A study finds seemingly disorderly mosh pits to be quite predictable.

Despite concert-goer’s best efforts to incite chaos, four scientists at Cornell University have released a mathematical study that finds seemingly disorderly mosh pits to be quite predictable.

Titled Collective Motion of Moshers at Heavy Metal Concerts, the study analyzes both the disorganized mosh pit (where participants run into each other from all directions) and the relatively organized circle pit (think swirling toilet bowl) or the wal.

The scientists from Cornell’s Laboratory of Atomic and Solid State Physics and Department of Physics poured over internet video and studied the participants as “self-propelled agents that experience dissipative collisions.” The researchers turned the video into statistical data.

They asked why does a mosh pit that appears to be out of balance actually show characteristics of an otherwise predictable system?

The answer points to “flocking,” the social phenomenon that describes the collective motion of a large number of self-propelled entities (birds, fish, humans). In other words, without direction from a central leader, the group of individuals unknowingly choose to follow a set of rules.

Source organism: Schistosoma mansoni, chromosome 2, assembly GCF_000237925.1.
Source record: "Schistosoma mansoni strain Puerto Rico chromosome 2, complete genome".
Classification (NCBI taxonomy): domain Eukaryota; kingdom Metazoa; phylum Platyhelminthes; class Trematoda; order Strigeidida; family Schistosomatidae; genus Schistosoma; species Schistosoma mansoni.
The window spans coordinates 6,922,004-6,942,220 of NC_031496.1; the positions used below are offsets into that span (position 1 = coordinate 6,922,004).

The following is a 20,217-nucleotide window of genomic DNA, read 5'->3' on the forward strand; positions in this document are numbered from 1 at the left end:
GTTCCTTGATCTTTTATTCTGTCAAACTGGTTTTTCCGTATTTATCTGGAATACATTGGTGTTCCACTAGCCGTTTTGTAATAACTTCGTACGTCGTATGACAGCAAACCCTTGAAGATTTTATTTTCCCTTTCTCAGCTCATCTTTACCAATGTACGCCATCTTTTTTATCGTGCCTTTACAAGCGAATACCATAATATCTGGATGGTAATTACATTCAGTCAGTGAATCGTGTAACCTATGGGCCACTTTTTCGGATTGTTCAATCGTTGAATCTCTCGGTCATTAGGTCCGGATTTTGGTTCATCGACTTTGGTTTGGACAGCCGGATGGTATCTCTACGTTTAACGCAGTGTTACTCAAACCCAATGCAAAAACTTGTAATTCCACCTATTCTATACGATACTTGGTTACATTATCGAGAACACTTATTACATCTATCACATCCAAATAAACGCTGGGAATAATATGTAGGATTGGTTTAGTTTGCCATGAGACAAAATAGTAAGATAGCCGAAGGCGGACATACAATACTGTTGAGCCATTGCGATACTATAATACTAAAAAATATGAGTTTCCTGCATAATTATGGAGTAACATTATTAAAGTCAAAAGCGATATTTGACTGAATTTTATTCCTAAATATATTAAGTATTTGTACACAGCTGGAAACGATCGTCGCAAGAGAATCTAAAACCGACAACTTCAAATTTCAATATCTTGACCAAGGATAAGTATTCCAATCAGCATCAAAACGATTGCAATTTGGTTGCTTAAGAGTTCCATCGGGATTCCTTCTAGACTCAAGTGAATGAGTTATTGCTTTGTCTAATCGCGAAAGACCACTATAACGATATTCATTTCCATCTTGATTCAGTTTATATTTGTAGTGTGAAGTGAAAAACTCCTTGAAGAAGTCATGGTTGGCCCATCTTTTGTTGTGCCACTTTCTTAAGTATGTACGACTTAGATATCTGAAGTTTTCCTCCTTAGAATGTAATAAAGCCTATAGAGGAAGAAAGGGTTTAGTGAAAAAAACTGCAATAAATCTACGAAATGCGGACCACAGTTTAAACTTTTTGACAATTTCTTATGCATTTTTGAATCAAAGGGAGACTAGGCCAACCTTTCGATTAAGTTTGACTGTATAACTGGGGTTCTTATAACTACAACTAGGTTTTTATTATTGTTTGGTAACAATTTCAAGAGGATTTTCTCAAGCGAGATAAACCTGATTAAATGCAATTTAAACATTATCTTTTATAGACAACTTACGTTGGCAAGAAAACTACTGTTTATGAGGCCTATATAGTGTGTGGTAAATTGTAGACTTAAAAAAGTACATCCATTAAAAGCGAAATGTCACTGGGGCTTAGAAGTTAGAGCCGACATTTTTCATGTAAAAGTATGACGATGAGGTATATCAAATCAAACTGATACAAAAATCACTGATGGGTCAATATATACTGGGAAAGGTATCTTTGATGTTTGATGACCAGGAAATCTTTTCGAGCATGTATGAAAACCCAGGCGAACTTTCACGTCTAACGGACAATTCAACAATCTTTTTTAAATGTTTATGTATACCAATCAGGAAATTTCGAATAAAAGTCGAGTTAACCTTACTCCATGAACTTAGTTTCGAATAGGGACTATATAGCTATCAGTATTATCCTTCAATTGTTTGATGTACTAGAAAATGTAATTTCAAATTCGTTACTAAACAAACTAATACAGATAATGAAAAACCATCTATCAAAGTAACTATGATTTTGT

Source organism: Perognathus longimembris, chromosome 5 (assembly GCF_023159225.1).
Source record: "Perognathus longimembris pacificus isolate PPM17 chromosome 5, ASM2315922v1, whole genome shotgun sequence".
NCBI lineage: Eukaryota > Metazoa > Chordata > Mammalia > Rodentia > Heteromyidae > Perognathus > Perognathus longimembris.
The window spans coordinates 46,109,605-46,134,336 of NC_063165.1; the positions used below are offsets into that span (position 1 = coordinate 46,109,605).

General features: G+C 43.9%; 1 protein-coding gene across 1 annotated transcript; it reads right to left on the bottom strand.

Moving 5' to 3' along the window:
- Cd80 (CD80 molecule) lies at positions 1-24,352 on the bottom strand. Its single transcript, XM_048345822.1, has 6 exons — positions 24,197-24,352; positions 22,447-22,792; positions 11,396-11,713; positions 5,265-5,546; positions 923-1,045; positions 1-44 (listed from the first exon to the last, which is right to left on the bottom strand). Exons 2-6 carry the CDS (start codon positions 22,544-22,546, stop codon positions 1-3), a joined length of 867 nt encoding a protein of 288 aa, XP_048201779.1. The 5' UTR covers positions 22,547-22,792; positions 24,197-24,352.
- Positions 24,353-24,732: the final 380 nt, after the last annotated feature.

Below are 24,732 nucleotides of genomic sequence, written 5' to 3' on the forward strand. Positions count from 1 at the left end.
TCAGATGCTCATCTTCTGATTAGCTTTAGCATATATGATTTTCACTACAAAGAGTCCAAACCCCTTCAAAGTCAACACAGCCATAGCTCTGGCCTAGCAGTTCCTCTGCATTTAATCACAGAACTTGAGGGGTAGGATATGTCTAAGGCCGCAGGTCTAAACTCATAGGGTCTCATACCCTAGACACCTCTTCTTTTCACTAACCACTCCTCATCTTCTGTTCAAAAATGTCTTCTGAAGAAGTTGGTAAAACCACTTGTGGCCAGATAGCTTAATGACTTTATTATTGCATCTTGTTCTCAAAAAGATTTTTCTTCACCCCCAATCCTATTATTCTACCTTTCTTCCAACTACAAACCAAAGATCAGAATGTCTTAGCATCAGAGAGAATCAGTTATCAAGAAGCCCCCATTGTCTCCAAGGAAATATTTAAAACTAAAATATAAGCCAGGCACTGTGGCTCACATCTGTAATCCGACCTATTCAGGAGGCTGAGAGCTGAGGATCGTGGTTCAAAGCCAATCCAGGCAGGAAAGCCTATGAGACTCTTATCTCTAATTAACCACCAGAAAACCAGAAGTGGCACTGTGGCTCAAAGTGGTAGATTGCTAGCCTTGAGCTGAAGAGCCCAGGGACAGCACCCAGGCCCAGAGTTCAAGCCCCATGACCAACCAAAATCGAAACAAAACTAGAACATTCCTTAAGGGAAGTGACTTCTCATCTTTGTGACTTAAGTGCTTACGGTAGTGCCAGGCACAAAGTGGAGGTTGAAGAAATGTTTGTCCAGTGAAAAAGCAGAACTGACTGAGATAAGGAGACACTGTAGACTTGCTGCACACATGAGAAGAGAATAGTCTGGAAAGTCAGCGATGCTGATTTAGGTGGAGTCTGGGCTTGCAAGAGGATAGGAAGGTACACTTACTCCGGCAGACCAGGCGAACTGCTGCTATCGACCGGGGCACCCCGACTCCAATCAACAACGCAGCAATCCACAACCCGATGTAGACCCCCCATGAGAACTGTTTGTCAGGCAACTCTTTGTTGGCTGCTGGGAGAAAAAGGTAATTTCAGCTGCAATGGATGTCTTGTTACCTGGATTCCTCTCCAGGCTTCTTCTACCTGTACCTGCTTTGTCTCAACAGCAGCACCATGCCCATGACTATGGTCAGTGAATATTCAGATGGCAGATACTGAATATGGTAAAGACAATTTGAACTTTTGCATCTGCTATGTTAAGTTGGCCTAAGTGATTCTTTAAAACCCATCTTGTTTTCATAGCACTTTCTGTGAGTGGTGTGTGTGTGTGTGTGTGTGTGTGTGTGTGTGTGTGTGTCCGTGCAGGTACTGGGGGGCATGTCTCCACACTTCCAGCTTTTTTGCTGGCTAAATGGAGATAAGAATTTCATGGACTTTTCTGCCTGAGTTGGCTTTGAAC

The paper goes on to say, “further studies in this unique environment may enhance our understanding of collective motion in riots, protests, and panicked crowds, leading to new architectural safety design principles that limit the risk of injury at extreme social gatherings.” 

To the guys in the lab coats, good luck figuring out the wall of death.

— Jay Tilles, CBS Local


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